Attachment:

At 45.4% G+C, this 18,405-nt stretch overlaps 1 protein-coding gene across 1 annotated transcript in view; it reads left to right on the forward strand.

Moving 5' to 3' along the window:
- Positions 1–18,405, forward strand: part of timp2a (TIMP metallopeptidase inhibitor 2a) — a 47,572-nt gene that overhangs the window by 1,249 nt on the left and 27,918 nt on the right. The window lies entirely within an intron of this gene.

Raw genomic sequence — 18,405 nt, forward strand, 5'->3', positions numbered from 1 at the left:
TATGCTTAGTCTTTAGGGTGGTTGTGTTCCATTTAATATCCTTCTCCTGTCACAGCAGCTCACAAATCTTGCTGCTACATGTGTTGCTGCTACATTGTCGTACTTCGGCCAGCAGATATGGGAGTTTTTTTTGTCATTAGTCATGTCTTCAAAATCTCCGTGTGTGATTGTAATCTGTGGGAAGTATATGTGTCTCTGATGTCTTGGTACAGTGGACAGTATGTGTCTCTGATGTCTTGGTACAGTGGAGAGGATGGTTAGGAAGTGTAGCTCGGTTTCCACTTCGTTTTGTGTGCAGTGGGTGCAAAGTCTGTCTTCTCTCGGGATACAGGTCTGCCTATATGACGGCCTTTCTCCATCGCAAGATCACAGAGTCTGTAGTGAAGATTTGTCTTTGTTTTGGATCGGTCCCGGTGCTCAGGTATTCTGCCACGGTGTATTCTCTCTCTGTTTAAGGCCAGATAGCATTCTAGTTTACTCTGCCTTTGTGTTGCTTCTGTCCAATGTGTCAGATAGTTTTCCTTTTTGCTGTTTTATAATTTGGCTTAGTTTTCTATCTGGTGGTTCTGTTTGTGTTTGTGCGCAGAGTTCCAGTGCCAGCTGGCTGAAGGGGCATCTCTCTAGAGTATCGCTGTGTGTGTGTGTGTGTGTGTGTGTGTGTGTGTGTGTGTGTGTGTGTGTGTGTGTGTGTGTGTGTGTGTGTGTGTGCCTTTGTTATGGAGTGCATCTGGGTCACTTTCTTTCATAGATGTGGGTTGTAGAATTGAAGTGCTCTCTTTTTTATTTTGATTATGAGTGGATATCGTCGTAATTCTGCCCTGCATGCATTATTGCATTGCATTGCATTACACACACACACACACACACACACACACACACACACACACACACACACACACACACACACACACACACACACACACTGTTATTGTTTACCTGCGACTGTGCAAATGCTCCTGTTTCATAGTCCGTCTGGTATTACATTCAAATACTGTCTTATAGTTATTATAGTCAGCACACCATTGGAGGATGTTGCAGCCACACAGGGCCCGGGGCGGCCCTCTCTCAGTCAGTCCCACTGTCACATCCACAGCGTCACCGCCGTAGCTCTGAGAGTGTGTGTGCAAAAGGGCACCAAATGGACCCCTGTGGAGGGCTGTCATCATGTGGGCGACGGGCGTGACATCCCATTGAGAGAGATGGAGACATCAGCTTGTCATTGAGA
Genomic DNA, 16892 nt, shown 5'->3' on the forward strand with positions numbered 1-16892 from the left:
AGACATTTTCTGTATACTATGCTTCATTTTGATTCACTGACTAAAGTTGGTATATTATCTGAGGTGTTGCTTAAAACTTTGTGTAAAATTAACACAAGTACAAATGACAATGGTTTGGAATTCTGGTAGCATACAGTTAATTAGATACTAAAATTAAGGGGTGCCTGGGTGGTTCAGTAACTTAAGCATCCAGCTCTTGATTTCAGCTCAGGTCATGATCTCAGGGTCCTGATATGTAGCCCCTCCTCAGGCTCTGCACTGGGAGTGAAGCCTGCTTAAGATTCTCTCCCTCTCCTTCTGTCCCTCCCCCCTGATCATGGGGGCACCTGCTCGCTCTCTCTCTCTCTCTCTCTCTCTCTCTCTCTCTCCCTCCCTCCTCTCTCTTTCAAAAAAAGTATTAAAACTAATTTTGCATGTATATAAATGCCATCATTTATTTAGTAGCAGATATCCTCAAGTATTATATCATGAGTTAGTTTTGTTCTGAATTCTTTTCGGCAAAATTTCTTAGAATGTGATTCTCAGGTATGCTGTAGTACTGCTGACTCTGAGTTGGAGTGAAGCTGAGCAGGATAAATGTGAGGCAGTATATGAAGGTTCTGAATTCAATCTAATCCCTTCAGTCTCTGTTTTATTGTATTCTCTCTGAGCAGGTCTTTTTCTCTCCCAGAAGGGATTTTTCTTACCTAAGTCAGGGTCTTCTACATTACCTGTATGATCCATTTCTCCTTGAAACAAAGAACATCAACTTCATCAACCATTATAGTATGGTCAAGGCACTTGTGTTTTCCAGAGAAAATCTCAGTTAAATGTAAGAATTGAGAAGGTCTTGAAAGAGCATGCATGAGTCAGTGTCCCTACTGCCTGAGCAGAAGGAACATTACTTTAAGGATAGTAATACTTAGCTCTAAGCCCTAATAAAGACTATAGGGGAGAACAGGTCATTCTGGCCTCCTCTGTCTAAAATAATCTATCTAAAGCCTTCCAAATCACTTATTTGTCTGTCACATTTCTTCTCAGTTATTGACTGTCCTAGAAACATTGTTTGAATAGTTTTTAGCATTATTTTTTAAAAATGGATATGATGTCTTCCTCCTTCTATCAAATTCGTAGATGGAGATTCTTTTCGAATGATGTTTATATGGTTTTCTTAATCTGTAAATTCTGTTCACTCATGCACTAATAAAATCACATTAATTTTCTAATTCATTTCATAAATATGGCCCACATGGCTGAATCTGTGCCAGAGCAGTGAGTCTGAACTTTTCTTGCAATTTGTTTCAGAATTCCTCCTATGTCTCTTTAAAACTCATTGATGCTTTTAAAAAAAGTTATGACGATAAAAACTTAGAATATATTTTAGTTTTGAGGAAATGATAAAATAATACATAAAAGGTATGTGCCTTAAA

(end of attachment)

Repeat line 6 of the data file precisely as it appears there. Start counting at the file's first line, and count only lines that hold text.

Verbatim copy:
Genomic DNA, 16892 nt, shown 5'->3' on the forward strand with positions numbered 1-16892 from the left: